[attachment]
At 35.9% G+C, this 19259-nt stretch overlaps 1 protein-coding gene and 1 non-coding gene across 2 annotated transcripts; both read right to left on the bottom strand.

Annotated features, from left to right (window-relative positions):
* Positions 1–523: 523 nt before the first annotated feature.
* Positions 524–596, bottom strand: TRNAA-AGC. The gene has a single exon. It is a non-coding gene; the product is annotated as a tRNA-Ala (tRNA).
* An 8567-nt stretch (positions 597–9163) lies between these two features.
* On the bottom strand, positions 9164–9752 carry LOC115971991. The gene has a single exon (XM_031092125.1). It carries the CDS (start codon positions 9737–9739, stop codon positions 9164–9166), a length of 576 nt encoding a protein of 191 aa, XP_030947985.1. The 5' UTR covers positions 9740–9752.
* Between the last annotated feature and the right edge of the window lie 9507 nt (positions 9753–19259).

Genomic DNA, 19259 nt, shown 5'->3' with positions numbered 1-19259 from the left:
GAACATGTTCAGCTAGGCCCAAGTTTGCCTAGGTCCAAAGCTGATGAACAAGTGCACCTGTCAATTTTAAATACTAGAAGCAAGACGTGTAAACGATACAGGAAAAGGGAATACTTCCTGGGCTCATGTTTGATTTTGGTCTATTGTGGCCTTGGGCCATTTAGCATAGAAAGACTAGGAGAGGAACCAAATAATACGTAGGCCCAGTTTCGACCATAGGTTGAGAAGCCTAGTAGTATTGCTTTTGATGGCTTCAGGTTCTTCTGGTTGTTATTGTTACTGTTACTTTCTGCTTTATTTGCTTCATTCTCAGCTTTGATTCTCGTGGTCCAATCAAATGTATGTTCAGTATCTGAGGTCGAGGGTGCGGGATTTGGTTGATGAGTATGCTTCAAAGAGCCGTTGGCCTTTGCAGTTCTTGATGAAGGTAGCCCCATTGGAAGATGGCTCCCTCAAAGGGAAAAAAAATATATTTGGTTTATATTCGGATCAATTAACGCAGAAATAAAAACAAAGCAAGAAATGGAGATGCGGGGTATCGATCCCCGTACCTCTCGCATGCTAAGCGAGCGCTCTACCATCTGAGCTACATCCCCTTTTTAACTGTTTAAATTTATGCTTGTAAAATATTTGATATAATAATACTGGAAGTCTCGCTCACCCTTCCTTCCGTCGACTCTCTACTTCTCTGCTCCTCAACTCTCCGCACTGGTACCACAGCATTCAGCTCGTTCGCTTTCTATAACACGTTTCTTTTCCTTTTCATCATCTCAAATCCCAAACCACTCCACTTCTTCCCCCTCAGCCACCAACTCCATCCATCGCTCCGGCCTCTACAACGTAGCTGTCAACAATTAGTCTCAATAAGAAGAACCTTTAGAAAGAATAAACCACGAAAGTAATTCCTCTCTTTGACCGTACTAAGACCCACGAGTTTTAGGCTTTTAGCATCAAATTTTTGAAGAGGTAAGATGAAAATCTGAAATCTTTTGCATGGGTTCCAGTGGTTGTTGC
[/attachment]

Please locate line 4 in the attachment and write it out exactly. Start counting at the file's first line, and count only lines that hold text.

* Positions 524–596, bottom strand: TRNAA-AGC. The gene has a single exon. It is a non-coding gene; the product is annotated as a tRNA-Ala (tRNA).